In Eph 6:14, Paul reminds us that part of the Christian armor that is literally used to hold all the others in place is “truth.”

When one thinks on things which are not true, it is not long before his/her life reflects the falsehoods they have endured with their mind.

B. BUILT ON HONOR. (“Noble”)

Honest, honorable things that claim respect. If it is true that we externalize our thoughts, then honorable people are the results of honorable thoughts; inviting reverence. This word carries the idea of serious as opposed to frivolous.

Used by Apostle Paul in 1 Tim 3 – reverence

This word is used as a characteristic of both the deacon and his wife in 1 Tim 3:8,11.

Used also in Titus 2:2 to refer to church leaders; a quality that makes them worthy of respect; dignity.

Remember, we are to “think” on those things. Believers must not think on what is trivial, temporal, mundane, common, and earthly; but rather on what is heavenly, and so worthy of awe, adoration, and praise. All that is true in God’s Word is honorable, noble. Speaks of that which has a service purpose. It’s things that build our self-respect. The word has actually been used to mean worship, revere. We are not to think on things that are dishonorable and permit them to control our thoughts.

When we think on what’s true and noble, we promote inner character.


That which is right; just comes from the word where we get our word for righteous. It speaks of a person who faces his duty and does it. Speaks of right relationship and proper action. We ought to contemplate those things that cause us to be right with God and with each other.

It describes whatever is in perfect harmony with God’s eternal, unchanging standards as revealed in Scripture. Believers are to think on things that are consistent with His Word. In action this word suggests fair and equitable dealings with others. Conformable to God’s standard, thus worthy of His approval. Righteous as in the eyes of God; moral, upright, righteous.

To be “just” is to be a person that wants to do the right thing; not what’s convenient. Righteous in a comprehensive sense. (Integrity)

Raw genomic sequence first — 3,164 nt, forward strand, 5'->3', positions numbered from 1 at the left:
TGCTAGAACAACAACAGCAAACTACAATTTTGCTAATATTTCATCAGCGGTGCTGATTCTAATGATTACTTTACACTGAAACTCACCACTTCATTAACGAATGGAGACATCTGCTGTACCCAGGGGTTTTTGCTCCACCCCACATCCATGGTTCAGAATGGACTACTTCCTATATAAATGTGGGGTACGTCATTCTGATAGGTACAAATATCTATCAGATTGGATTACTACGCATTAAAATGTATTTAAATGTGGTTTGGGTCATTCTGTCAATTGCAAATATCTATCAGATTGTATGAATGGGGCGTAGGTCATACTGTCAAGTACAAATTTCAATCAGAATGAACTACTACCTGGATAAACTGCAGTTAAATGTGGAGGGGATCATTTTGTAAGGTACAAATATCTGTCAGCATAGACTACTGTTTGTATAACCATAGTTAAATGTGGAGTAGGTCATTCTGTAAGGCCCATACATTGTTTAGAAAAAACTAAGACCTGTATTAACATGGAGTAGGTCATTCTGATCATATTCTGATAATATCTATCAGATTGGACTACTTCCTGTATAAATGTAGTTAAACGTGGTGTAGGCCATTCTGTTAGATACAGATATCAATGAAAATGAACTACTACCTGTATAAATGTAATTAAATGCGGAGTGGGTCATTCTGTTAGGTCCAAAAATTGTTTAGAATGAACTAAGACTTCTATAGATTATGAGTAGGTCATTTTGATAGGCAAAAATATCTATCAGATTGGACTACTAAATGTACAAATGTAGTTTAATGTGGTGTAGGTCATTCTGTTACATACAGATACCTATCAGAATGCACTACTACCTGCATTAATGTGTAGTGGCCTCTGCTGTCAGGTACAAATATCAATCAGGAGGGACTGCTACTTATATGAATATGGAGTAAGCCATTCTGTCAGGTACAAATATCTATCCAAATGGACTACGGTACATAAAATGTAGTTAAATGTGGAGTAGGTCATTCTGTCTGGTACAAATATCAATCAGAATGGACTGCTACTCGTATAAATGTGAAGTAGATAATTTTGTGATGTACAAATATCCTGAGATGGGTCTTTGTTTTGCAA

We are told at the end of v.8 to “think” on these things. (Meditate)

Kent Hughes, in “Disciplines of A Godly Man,” reminds us that this kind of thinking is a choice.

A.T. Robertson – present middle imperative; we are responsible for our thoughts and can hold them to high or lofty ideals.

Kent Hughes says:

“Each of Paul’s ingredients is explicitly positive. They all defy negative exposition. Each ingredient was, is, a matter of personal choice, and our choices make all the difference in the world. We all can choose a thought program which will produce a Christian mind. I have great sympathy for those whose past have been a series of bad choices. I understand that if over the years one has chosen the impure and the illusory and the negative, it is very difficult to change. But as a Biblical thinker I give no quarter to myself or anyone else who rationalizes his present choices by the past. Brothers, we are free to have a Christian mind. It is within our reach, and it is our duty.

As we consider how Paul’s program should affect our minds, the sheer weight of its positive demands a determined rejection of negative input: “Finally, brothers, whatever is untrue, whatever is ignoble, whatever is wrong, whatever is impure (unclean),, whatever is unlovely, whatever is not admirable, if there is anything shoddy or unworthy of praise, do not think about these things.”